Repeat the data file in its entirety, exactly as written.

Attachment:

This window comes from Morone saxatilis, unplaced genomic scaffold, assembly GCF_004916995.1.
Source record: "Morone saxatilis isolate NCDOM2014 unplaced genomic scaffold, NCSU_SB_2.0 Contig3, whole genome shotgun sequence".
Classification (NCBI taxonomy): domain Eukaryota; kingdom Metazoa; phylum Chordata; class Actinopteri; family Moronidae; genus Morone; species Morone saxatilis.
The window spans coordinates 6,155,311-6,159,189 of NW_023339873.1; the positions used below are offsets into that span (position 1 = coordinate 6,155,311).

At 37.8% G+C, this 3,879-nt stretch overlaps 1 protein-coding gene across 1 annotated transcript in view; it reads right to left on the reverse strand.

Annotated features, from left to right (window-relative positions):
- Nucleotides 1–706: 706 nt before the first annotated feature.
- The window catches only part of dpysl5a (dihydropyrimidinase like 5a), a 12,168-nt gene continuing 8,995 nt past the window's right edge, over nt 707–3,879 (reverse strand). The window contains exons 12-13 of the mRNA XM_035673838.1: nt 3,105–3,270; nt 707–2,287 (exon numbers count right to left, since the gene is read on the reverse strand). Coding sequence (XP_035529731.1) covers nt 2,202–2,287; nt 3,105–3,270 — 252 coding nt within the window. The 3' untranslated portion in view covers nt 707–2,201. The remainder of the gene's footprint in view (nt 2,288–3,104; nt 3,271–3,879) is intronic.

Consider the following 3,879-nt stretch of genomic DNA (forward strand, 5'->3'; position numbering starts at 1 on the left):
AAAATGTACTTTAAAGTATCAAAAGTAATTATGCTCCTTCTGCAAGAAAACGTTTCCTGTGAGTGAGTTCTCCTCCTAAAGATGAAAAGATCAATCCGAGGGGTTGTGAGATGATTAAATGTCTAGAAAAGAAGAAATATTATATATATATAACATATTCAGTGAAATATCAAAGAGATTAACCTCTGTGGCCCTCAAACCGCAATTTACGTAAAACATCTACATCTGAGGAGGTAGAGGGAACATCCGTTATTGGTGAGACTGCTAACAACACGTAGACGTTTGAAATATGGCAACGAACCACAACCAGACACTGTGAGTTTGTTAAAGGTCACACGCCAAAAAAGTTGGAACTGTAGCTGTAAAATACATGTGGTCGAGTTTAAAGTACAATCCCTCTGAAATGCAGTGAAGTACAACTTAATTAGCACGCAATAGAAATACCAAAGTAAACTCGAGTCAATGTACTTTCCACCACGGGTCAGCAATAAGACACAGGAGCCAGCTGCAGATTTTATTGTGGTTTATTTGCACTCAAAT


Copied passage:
This window comes from Morone saxatilis, unplaced genomic scaffold, assembly GCF_004916995.1.
Source record: "Morone saxatilis isolate NCDOM2014 unplaced genomic scaffold, NCSU_SB_2.0 Contig3, whole genome shotgun sequence".
Classification (NCBI taxonomy): domain Eukaryota; kingdom Metazoa; phylum Chordata; class Actinopteri; family Moronidae; genus Morone; species Morone saxatilis.
The window spans coordinates 6,155,311-6,159,189 of NW_023339873.1; the positions used below are offsets into that span (position 1 = coordinate 6,155,311).

At 37.8% G+C, this 3,879-nt stretch overlaps 1 protein-coding gene across 1 annotated transcript in view; it reads right to left on the reverse strand.

Annotated features, from left to right (window-relative positions):
- Nucleotides 1–706: 706 nt before the first annotated feature.
- The window catches only part of dpysl5a (dihydropyrimidinase like 5a), a 12,168-nt gene continuing 8,995 nt past the window's right edge, over nt 707–3,879 (reverse strand). The window contains exons 12-13 of the mRNA XM_035673838.1: nt 3,105–3,270; nt 707–2,287 (exon numbers count right to left, since the gene is read on the reverse strand). Coding sequence (XP_035529731.1) covers nt 2,202–2,287; nt 3,105–3,270 — 252 coding nt within the window. The 3' untranslated portion in view covers nt 707–2,201. The remainder of the gene's footprint in view (nt 2,288–3,104; nt 3,271–3,879) is intronic.

Consider the following 3,879-nt stretch of genomic DNA (forward strand, 5'->3'; position numbering starts at 1 on the left):
AAAATGTACTTTAAAGTATCAAAAGTAATTATGCTCCTTCTGCAAGAAAACGTTTCCTGTGAGTGAGTTCTCCTCCTAAAGATGAAAAGATCAATCCGAGGGGTTGTGAGATGATTAAATGTCTAGAAAAGAAGAAATATTATATATATATAACATATTCAGTGAAATATCAAAGAGATTAACCTCTGTGGCCCTCAAACCGCAATTTACGTAAAACATCTACATCTGAGGAGGTAGAGGGAACATCCGTTATTGGTGAGACTGCTAACAACACGTAGACGTTTGAAATATGGCAACGAACCACAACCAGACACTGTGAGTTTGTTAAAGGTCACACGCCAAAAAAGTTGGAACTGTAGCTGTAAAATACATGTGGTCGAGTTTAAAGTACAATCCCTCTGAAATGCAGTGAAGTACAACTTAATTAGCACGCAATAGAAATACCAAAGTAAACTCGAGTCAATGTACTTTCCACCACGGGTCAGCAATAAGACACAGGAGCCAGCTGCAGATTTTATTGTGGTTTATTTGCACTCAAAT